Shareholder votes on climate issues have intensified this year
Public companies have been spurred into action by shareholder votes at a remarkable pace this year, and nowhere has that been more effective than on climate and social justice issues.
According to a recent proxy season analysis by think tank The Conference Board, 101 climate-focused shareholder proposals were filed in 2022 among companies on the Russell 3000 Index. majority votes in their favour. That compares to 60 shareholder proposals filed in 2021, eight of which were accepted.
“While investors, regulators and others are concerned about the risks that climate change poses to businesses in general, they are particularly focused on the impact that companies with significant greenhouse gas emissions are having on climate,” said report author Matteo Tonello, chief ESG research director at The conference board.
“If they haven’t already, these companies should consider gathering information on the costs and benefits of designing an emissions reduction strategy that includes targets and timelines.”
According to the report, of the 43 resolutions addressing racial equity and civil rights audits, eight received majority support. In comparison, no such proposal was adopted in 2021.
On “human capital management” and social issues in general, there were a record 155 shareholder resolutions this year, compared to 136 in 2021, according to the report.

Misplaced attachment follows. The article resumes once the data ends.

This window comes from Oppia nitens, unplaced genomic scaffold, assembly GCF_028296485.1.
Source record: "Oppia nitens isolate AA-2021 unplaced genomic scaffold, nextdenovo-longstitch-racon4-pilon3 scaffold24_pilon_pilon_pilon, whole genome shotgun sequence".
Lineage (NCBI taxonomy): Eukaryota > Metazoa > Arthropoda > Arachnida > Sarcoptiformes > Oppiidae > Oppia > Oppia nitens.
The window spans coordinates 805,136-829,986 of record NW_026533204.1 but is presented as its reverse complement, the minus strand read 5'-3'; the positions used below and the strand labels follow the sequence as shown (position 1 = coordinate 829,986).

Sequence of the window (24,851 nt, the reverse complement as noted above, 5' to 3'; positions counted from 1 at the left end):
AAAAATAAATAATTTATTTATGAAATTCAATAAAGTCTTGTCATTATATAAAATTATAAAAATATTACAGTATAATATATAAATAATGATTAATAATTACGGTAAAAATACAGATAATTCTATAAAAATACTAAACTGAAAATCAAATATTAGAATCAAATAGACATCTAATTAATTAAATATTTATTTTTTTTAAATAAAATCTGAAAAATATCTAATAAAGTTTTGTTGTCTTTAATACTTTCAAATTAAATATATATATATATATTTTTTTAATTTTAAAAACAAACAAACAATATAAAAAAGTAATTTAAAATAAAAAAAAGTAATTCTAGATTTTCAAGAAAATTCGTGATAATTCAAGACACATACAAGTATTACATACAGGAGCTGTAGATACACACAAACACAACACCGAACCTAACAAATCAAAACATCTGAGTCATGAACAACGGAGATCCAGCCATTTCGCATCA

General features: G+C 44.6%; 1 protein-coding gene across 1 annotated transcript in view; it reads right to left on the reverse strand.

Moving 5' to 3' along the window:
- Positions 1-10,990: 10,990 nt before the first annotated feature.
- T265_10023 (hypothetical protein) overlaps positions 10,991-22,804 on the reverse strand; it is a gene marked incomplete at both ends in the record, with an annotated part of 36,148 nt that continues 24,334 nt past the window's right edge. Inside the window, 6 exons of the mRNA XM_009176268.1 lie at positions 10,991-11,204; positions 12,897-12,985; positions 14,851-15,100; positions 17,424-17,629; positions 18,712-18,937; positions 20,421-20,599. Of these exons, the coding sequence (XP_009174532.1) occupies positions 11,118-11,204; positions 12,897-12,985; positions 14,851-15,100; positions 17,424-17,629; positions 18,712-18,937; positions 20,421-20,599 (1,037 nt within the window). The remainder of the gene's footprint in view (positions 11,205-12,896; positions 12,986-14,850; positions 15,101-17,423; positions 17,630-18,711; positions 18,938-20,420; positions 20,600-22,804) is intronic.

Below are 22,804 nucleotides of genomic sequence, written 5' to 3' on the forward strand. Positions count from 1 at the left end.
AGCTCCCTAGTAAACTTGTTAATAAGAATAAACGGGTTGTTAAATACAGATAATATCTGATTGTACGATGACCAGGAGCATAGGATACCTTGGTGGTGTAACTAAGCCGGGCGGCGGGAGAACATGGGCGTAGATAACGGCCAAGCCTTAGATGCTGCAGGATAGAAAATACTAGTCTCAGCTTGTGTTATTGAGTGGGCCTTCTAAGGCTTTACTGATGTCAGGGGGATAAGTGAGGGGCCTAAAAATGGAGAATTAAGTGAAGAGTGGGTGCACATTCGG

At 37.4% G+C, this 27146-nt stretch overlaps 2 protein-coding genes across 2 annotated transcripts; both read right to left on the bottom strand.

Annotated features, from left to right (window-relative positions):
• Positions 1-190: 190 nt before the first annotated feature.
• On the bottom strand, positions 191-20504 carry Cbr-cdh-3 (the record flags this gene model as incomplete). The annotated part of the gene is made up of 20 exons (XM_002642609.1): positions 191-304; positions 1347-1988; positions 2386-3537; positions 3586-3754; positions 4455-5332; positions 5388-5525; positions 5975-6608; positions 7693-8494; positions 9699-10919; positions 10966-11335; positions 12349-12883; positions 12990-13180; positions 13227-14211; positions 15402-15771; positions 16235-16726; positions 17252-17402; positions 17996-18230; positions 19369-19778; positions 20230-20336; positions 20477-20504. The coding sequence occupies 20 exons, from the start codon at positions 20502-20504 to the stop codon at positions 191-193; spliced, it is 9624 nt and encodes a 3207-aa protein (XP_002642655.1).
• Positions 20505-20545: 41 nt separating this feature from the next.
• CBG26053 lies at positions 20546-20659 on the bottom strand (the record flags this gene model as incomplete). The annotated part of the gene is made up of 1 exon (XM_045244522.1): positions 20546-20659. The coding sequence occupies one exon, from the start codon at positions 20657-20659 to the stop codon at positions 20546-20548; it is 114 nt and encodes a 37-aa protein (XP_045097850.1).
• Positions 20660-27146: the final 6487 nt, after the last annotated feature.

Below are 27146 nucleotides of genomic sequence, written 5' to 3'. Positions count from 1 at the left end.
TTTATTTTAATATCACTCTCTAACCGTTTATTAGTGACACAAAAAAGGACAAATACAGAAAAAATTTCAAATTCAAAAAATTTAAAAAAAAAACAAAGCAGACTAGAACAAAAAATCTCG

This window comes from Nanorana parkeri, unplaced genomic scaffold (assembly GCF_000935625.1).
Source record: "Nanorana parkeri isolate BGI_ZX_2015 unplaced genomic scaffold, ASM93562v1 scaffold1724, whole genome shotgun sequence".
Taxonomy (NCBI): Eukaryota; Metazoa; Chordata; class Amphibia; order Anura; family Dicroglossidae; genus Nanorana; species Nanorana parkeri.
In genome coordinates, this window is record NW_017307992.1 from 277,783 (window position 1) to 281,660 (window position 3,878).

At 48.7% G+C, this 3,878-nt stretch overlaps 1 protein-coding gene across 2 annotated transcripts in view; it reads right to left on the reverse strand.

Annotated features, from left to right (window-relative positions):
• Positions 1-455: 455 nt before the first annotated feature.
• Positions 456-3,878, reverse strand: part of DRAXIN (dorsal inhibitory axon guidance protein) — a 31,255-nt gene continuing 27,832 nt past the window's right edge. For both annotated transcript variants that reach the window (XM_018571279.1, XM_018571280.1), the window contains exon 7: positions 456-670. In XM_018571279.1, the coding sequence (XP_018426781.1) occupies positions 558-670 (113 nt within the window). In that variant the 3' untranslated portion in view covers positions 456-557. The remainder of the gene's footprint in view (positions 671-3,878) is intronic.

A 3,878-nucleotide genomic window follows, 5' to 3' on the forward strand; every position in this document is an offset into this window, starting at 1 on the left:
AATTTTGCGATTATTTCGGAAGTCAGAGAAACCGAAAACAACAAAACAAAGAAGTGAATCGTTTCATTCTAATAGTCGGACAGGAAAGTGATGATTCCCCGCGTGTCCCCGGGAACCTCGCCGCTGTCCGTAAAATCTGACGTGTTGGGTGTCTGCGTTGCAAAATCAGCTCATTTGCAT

“Due to past wrongdoing or the results of their own investigations, some boards may have reason to believe that their companies face litigation and reputational risk in this area,” Umesh Chandra said. Tiwari, Executive Director of ESGauge, who contributed to the report. with the Conference Board, Russell Reynolds Associates and the Center for Corporate Law and Governance at Rutgers University.
“If so, directors might conclude that an independent audit is the best risk mitigation strategy because it can get to the root of cultural issues and anticipate bigger issues down the road.”
Additionally, four resolutions were passed this year on employee arbitration policies, the groups found. There were also 53 proposals filed regarding corporate political spending, four of which passed.
Meanwhile, more companies have seen less support for their pay votes, with 67 losing votes this year, down from 61 in 2021, according to the report.
Companies are increasingly tying some CEO pay to climate goals, but those arrangements have been criticized for being far too lax.
A report last week As You Sow of nearly 50 U.S. companies with the highest levels of greenhouse gas emissions found that most have low standards for CEO compensation targets or simply no performance-related targets climate.
The group assigned D or F grades to 89% of the 47 public companies it reviewed, because these companies do not have quantitative standards for climate-related pay or do not link CEO pay to it.
“Climate metrics included in CEO compensation can either incentivize timely progress on reducing emissions or act as another form of corporate greenwashing,” said lead author Melissa Walton, head of the executive compensation and climate associate at As You Sow.
“Among companies that have linked CEO compensation to a climate-related metric, we have generally found that the metric is worded in a way that does not adequately incentivize emissions reduction performance.”
None of these companies received an A in this report, which would require linking CEO pay to a Paris-aligned 1.5°C climate target. However, As You Sow gave Xcel Energy the highest rating, a B, for linking CEO pay to quantitative metrics. reduction of emissions.